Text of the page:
Does Paul think asexuality is the most righteous path?

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jgh7

Does Paul think asexuality is the most righteous path?

Post #1

Post by jgh7 »

I'm putting in a rather large quote from 1 Corinthians 7 so as to not take anything out of context. This is from Paul. I have bolded parts that lead me to my interpretation.

7 Now for the matters you wrote about: “It is good for a man not to have sexual relations with a woman.� 2 But since sexual immorality is occurring, each man should have sexual relations with his own wife, and each woman with her own husband. 3 The husband should fulfill his marital duty to his wife, and likewise the wife to her husband. 4 The wife does not have authority over her own body but yields it to her husband. In the same way, the husband does not have authority over his own body but yields it to his wife. 5 Do not deprive each other except perhaps by mutual consent and for a time, so that you may devote yourselves to prayer. Then come together again so that Satan will not tempt you because of your lack of self-control. 6 I say this as a concession, not as a command. 7 I wish that all of you were as I am. But each of you has your own gift from God; one has this gift, another has that.

8 Now to the unmarried[a] and the widows I say: It is good for them to stay unmarried, as I do. 9 But if they cannot control themselves, they should marry, for it is better to marry than to burn with passion.

---------

First a definition: Asexual: without sexual feelings or associations

It is my interpretation that Paul is asexual, feels that this is the best way to be, and wishes that others were like this but understands that they are not.

My first bolded part leads to me believe that one of the main reasons Paul thought to engage in sex (properly under marriage) is to avoid engaging in sexual immorality. The second bolded part reemphasizes this notion since he points out people's lack of self control. It also shows that this is Paul's personal belief (not necessarily from God) and that he wishes people were like him (unmarried and abstinent). The final bolded part is yet another emphasis of the same thing. Paul says it's good for unmarried to stay that way, but if they can't control themselves they should marry.

What do you make of all this?

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Post #2

Post by 2timothy316 »

The key is noted in verse 8. "But if they cannot control themselves". Control of one's self don't mean asexuality. I means if a person's need for physical touch in a sexual manner can't be controlled such without it would lead them to an unhealthy lifestyle then by all means get married.

I know people from both side and in the middle of these kinds of feelings. I know of people that being without someone physically sends them into depression and even despair. I know of people that live with or without physical interaction. I also know of people that don't need it at all. I have never met anyone that can by shear willpower can go from one extreme to the other.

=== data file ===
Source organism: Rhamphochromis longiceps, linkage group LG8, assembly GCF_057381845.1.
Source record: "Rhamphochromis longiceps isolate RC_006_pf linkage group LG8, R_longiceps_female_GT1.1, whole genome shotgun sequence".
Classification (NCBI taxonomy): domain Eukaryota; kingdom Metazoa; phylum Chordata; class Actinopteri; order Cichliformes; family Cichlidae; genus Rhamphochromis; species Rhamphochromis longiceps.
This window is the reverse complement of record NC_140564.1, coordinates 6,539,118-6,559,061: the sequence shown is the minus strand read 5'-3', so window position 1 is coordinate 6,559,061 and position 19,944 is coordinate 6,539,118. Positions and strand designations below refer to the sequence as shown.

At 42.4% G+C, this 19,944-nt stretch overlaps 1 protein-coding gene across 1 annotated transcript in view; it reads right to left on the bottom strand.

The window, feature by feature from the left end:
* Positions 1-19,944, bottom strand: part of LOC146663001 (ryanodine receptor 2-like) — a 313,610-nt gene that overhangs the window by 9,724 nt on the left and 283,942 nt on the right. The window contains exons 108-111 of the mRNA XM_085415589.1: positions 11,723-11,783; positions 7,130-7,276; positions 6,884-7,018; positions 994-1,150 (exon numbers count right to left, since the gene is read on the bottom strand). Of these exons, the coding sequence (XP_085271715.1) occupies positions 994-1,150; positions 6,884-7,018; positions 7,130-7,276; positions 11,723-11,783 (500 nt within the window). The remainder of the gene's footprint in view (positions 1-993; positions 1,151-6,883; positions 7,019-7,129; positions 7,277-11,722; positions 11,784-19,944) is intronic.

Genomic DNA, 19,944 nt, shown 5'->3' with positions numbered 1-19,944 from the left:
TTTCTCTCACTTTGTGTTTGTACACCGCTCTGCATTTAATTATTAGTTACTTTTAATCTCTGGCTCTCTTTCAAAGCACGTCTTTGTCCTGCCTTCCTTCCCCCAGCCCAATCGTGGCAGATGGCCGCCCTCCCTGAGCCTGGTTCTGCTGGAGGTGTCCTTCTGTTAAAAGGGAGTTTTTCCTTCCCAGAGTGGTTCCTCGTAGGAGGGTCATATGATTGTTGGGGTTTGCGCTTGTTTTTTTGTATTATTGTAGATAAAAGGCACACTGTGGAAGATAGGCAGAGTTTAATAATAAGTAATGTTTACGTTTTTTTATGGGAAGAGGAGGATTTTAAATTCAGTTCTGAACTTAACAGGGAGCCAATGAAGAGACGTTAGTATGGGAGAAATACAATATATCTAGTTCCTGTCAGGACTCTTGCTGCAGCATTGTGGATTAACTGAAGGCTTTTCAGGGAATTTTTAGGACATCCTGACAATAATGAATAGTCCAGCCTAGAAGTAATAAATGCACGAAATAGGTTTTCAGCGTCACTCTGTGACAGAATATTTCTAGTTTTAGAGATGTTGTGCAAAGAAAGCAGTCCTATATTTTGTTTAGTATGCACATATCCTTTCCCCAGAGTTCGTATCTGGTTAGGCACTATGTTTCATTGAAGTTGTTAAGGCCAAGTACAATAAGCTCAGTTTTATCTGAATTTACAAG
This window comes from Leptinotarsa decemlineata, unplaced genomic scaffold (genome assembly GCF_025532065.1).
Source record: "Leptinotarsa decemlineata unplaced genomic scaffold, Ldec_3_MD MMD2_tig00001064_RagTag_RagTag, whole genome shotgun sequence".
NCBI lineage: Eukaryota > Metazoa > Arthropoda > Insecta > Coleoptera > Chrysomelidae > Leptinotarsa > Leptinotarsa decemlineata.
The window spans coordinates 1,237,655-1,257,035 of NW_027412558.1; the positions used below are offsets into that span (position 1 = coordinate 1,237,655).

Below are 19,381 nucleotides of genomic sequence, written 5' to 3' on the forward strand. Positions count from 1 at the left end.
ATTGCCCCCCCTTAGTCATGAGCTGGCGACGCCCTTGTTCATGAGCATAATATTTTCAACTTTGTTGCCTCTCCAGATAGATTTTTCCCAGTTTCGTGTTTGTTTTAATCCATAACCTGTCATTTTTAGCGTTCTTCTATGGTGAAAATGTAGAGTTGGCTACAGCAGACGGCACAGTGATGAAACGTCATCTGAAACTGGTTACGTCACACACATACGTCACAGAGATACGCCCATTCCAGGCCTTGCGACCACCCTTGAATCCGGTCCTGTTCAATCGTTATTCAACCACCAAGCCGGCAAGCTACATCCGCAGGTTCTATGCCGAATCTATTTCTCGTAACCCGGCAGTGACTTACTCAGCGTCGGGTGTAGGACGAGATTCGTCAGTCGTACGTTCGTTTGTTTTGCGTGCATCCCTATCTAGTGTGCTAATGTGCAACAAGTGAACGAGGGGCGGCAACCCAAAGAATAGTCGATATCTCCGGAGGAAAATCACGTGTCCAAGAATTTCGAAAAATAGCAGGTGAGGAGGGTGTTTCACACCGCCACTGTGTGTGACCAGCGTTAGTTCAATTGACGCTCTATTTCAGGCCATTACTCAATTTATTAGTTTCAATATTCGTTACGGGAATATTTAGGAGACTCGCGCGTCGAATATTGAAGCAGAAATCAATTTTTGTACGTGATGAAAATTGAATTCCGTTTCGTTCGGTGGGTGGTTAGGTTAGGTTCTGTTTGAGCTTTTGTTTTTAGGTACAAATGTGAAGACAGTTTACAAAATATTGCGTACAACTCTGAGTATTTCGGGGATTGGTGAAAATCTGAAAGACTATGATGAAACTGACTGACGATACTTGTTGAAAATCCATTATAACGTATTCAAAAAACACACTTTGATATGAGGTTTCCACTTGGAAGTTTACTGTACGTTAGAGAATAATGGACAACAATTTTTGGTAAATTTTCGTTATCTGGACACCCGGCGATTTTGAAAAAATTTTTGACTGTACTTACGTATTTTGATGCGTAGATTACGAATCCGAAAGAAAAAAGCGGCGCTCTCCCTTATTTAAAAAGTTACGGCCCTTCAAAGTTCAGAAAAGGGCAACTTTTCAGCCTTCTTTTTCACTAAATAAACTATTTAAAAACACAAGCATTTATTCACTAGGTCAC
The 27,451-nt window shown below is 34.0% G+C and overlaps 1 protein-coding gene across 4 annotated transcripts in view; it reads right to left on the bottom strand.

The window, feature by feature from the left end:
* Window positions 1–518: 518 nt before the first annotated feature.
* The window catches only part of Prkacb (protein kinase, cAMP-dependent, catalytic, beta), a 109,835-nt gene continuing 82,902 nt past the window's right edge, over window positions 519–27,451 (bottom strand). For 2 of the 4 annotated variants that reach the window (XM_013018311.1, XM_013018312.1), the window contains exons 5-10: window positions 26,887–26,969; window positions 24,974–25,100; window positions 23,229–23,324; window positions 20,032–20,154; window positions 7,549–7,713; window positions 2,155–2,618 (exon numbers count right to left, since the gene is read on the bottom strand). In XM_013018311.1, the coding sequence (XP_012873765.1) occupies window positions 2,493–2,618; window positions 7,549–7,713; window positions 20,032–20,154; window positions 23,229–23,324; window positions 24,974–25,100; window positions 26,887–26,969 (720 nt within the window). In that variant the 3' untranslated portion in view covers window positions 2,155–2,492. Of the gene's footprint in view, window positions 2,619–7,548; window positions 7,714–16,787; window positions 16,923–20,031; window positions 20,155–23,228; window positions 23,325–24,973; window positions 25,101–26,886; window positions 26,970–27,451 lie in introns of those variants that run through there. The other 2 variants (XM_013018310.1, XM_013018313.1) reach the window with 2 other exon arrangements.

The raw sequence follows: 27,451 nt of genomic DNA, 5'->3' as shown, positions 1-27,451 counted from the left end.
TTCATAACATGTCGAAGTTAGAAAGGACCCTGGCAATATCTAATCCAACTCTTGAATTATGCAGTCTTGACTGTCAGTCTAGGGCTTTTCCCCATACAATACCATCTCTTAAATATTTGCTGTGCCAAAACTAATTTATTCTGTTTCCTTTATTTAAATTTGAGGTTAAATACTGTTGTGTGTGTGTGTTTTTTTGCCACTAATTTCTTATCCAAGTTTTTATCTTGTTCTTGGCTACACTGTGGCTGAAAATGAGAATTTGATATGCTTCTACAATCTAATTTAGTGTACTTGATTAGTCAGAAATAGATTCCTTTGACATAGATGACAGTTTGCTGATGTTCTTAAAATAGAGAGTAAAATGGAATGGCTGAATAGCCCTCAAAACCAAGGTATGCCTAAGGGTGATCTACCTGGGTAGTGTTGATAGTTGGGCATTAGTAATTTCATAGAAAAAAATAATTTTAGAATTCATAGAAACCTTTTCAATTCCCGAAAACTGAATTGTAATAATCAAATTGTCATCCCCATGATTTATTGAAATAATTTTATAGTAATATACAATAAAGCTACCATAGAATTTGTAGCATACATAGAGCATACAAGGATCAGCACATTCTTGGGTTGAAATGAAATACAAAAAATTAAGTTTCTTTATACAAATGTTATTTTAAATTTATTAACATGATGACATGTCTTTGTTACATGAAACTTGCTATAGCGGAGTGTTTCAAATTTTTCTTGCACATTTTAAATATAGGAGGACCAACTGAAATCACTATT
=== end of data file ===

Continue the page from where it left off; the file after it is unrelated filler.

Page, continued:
Paul is focused on the person that is vulnerable to despair. A person that is in despair is more likely to do whatever they need to do to escape that despair. Control is what Paul is talking about here and not trying to make somebody feel or not feel. He is noting that to preach full time like he does, being single is the best course not being asexual.

jgh7

Post #3

Post by jgh7 »

2timothy316 wrote: The key is noted in verse 8. "But if they cannot control themselves". Control of one's self don't mean asexuality. I means if a person's need for physical touch in a sexual manner can't be controlled such without it would lead them to an unhealthy lifestyle then by all means get married.

I know people from both side and in the middle of these kinds of feelings. I know of people that being without someone physically sends them into depression and even despair. I know of people that live with or without physical interaction. I also know of people that don't need it at all. I have never met anyone that can by shear willpower can go from one extreme to the other.

Paul is focused on the person that is vulnerable to despair. A person that is in despair is more likely to do whatever they need to do to escape that despair. Control is what Paul is talking about here and not trying to make somebody feel or not feel. He is noting that to preach full time like he does, being single is the best course not being asexual.
In verse 7, what do you think Paul means when he says "I wish all of you were as I am."?

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Post #4

Post by JehovahsWitness »

jgh7 wrote: In verse 7, what do you think Paul means when he says "I wish all of you were as I am."?
Paul is recognizing that being single (as he was) and able to control ones sexual impulses (rather than being WITHOUT sexual impulse) is spiritually speaking beneficial as one can spend more time in spiritual pursuits, working in an undivided way for the Lord .
I CORINTHIANS 7:33-38 - NWT

The married man is anxious for the things of the world, how he may gain the approval of his wife, and he is divided. Further, the unmarried woman, as well as the virgin, is anxious for the things of the Lord, that she may be holy both in her body and in her spirit. However, the married woman is anxious for the things of the world, how she may gain the approval of her husband.

[...] But if anyone stands settled in his heart and has no necessity, but has authority over his own will and has made the decision in his own heart to remain unmarried, he will do well. So also, whoever marries does well, but whoever does not marry will do better.
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Re: Does Paul think asexuality is the most righteous path?

Post #5

Post by nolidad »

jgh7 wrote: I'm putting in a rather large quote from 1 Corinthians 7 so as to not take anything out of context. This is from Paul. I have bolded parts that lead me to my interpretation.